Actually, Tharoor, through his statement, is trying to convey that “India may become a
fundamentalist state just like its neighbour — Pakistan”. Tharoor is a shrewd politician and his remarks are mainly for political gains. The comments refer to our neighbour going to polls on 25 th of this month which has a long history of ignoring minorities where the state institutions serve as a tool for glorifying the religious majority bloc and ridiculing the minorities. This compelled me to ponder about the participation of the Hindus — the largest minority bloc of the country, in the upcoming polls.

There are total 37 reserved seats for minorities in Pakistan — 10 in the National Assembly
(Lower House), 4 in the Senate (Upper House) and 23 in various state legislatures — 9 in the Sindh assembly, 8 in Punjab and 3 each in Balochistan and Khyber Pakhtunkhwa. Pakistani Hindus, like other minorities have the dual voting rights in principle. But the reality is they have no rights to vote for their own representatives as the seats are reserved — means the distribution of these seats are at the discretion of parties’ leadership. Practically speaking, these reserved seats are meant for political parties not for minorities. In case of general seats, it is almost impossible for a Hindu candidate to win until and unless supported by the mainstream parties of the country. The bitter truth is — the mainstream parties have always ignored the Hindus by hesitating to field them from general seats. In 2013, only one Hindu candidate — Mahesh Kumar from the Tharparkar district won from a general seat, also became the only minority candidate to make it to the National Assembly from a general seat. This time too, he is nominated by the Pakistan People’s Party (PPP) — a major centre-left party of Pakistan. However, there are no other Hindu candidates for a general seat from the two other significant centre-right parties — former Prime Minister Nawaz Sharif’s Pakistan Muslim League-Nawaz (PML-N) and cricketer turned politician Imran Khan’s Tehreek-E-Insaf (PTI). Although, there is a Hindu candidate named Sanjay Berwani from Muttahida Qaumi Movement (MQM) — a Karachi (capital of Sindh province) based secular centrist party of Pakistan.

Shashi_tharoor
Congress MP Shashi Tharoor’s remark that India would become a “Hindu Pakistan” if the BJP is
elected again in 2019, sparked off a major debate among the political circles of the country.

The Hindu population in Pakistan is about 1.8% according to the 2018 census, 0.2% more than that of the 1998 and the 1951 figures. It means that despite the state’s hostile policies, Hindus have been able to remain stable in a highly Islamist polarised society. 90% of the Hindu population of the country lives in the Sindh province. Hindu population in Umerkot,Tharparkar and Mirpur Khas districts of the Sindh province stands at 49%, 46% and 33% respectively — making them the only three substantial Hindu districts of the country. The three districts have 5 National Assembly and 13 Provincial seats. However, Hindus have never well represented from these seats.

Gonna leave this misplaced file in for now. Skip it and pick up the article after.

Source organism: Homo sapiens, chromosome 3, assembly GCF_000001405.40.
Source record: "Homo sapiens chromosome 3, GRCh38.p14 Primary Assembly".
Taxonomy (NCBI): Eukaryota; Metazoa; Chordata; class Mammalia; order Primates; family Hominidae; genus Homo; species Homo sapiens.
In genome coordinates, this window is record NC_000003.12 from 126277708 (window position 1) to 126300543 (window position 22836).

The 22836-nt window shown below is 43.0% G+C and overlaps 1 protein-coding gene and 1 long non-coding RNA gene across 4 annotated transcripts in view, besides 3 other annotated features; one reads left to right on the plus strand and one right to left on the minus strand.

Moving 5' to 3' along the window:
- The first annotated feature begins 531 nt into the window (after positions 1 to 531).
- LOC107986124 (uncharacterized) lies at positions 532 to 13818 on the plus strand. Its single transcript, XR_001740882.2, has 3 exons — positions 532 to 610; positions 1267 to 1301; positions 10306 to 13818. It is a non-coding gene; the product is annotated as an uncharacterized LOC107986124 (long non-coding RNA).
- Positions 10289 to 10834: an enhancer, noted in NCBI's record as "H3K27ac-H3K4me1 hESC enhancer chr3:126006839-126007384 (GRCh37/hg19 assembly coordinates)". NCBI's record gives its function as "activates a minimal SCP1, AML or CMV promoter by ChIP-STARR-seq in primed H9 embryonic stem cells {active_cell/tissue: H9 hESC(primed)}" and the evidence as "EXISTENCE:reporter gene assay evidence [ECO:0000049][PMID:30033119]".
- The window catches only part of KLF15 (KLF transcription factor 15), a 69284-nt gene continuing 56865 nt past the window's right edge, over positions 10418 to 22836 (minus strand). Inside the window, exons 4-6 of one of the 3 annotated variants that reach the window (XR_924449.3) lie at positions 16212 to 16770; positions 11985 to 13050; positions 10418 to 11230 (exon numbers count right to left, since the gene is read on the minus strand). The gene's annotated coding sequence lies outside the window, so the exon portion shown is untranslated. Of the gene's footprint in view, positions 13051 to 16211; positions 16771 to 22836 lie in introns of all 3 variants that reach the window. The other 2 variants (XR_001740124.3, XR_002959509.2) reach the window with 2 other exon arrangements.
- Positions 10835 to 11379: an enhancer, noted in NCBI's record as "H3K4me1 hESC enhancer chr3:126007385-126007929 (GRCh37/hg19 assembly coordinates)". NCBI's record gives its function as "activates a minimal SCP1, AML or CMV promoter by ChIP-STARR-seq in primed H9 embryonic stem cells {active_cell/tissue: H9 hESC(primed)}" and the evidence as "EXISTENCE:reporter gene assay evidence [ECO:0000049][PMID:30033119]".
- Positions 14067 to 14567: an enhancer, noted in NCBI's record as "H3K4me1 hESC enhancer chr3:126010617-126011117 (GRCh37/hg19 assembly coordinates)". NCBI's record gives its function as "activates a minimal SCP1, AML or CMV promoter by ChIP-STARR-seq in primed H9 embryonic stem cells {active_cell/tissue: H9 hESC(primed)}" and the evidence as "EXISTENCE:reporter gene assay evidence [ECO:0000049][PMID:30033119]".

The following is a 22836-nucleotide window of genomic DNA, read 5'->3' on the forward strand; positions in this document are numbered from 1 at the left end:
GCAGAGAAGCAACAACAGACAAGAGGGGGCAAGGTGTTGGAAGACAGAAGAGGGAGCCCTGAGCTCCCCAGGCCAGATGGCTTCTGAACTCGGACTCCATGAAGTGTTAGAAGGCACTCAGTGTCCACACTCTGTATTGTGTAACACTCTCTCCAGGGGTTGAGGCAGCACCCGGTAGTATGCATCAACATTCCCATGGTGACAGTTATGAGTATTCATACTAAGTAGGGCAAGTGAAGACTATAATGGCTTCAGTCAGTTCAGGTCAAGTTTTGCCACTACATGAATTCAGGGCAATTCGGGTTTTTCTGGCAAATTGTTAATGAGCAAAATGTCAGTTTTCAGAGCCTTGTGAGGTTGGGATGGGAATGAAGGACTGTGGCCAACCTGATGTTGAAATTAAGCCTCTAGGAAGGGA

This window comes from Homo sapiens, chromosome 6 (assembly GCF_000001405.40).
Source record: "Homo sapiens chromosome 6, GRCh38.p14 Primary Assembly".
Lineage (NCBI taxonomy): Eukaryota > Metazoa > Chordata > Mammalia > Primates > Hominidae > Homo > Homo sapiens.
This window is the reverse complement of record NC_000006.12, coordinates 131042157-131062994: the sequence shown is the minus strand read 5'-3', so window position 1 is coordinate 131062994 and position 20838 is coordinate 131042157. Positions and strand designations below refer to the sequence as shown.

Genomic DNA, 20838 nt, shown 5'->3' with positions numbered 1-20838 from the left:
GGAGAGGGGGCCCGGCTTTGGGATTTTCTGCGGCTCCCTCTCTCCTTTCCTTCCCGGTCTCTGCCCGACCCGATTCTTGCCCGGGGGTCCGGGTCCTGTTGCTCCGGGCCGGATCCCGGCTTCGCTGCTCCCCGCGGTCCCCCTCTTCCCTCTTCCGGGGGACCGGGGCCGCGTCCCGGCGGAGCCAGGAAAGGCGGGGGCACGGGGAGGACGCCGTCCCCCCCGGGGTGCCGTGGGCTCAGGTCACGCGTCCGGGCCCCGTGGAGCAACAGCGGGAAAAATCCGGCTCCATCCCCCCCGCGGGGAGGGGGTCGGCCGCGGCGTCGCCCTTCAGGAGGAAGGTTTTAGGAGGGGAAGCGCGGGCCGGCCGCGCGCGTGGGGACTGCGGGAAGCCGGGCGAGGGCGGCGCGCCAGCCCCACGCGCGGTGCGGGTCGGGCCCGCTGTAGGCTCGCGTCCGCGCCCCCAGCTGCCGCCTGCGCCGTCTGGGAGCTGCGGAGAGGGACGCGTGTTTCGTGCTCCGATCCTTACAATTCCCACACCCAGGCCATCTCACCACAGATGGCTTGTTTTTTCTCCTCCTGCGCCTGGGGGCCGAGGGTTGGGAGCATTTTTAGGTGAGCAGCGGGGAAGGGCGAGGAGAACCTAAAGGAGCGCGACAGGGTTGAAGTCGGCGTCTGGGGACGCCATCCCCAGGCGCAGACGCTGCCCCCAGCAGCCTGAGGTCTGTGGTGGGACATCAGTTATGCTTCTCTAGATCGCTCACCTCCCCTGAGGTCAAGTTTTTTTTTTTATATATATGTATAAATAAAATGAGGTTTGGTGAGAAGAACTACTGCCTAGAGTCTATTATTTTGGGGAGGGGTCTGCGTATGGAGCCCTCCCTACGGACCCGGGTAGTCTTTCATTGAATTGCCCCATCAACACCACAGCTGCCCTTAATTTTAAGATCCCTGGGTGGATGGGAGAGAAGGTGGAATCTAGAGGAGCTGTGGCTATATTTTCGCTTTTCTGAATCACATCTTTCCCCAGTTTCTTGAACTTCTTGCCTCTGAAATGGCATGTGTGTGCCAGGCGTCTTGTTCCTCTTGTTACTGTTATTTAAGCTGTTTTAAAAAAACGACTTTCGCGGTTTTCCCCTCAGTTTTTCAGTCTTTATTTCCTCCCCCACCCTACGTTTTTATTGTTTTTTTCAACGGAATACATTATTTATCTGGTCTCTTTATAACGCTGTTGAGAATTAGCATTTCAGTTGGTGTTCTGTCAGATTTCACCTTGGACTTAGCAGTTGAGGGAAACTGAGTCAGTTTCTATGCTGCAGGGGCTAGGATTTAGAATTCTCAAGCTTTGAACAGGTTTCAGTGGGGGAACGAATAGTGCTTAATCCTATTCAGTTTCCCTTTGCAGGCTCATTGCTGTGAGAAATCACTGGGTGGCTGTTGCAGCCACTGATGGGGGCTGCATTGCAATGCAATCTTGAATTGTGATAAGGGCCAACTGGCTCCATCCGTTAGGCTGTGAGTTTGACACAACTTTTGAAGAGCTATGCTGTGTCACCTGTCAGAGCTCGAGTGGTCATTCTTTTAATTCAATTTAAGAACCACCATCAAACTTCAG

Although, the mainstream parties stay away from nominating Hindus, this time there are many independent Hindu candidates contesting from general seats — mostly from the Sindh province. Many of them belong to the Schedule caste — the Dalit community. A recent report based on Pakistan Election Commission’s data says that out of 2.5 lakh women of Tharparkar district, around 2 lakh of them are not included in the electoral list — means that they are not entitled to vote for the upcoming general elections. All over the country, there are about 1.21 crore women voters who will not be able to vote in the elections. The reason is the lack of an identity card. Most of them are poor who are unable to pay the expenses required for an identity card. This has made difficult for independent Hindu Dalit candidates like Sunita Parmar and Tulsi Balani as most of their supporters will not be voting in the upcoming polls. In Tharparkar district, around 33% percent are the Hindu Dalits — brushed aside by the mainstream parties. The reserved seat candidates are based on party nominations, where mainly the upper caste Hindus are preferred. Radha Bheel, a first time contestant and the chairperson of Dalit Suhaag Tehreek (DST), a Dalit organisation, says that the fight is for the rights of the lower socio-economic class and scheduled castes. Sunita, Tulsi, Radha and the other independent Hindu candidates know
that the possibility of winning from the general seats is bleak but for them the contest is for their own identity — an identity never recognised by the political parties and the establishment of Pakistan.